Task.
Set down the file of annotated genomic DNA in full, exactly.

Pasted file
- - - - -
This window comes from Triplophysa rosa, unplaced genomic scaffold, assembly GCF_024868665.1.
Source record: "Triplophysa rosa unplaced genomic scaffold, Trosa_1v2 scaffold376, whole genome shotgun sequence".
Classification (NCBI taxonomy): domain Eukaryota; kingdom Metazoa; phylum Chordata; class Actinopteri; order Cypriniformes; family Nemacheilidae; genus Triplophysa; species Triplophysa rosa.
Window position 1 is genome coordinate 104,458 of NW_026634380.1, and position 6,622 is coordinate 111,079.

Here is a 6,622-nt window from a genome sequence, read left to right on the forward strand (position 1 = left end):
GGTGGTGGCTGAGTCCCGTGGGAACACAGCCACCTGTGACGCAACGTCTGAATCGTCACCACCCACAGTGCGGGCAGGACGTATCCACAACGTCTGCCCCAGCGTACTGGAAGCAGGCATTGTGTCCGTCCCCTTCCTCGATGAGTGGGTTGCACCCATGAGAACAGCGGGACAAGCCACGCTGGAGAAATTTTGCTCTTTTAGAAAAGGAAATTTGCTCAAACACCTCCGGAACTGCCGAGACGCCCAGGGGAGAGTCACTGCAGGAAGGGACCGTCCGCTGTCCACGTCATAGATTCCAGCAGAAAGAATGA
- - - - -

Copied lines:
This window comes from Triplophysa rosa, unplaced genomic scaffold, assembly GCF_024868665.1.
Source record: "Triplophysa rosa unplaced genomic scaffold, Trosa_1v2 scaffold376, whole genome shotgun sequence".
Classification (NCBI taxonomy): domain Eukaryota; kingdom Metazoa; phylum Chordata; class Actinopteri; order Cypriniformes; family Nemacheilidae; genus Triplophysa; species Triplophysa rosa.
Window position 1 is genome coordinate 104,458 of NW_026634380.1, and position 6,622 is coordinate 111,079.

Here is a 6,622-nt window from a genome sequence, read left to right on the forward strand (position 1 = left end):
GGTGGTGGCTGAGTCCCGTGGGAACACAGCCACCTGTGACGCAACGTCTGAATCGTCACCACCCACAGTGCGGGCAGGACGTATCCACAACGTCTGCCCCAGCGTACTGGAAGCAGGCATTGTGTCCGTCCCCTTCCTCGATGAGTGGGTTGCACCCATGAGAACAGCGGGACAAGCCACGCTGGAGAAATTTTGCTCTTTTAGAAAAGGAAATTTGCTCAAACACCTCCGGAACTGCCGAGACGCCCAGGGGAGAGTCACTGCAGGAAGGGACCGTCCGCTGTCCACGTCATAGATTCCAGCAGAAAGAATGA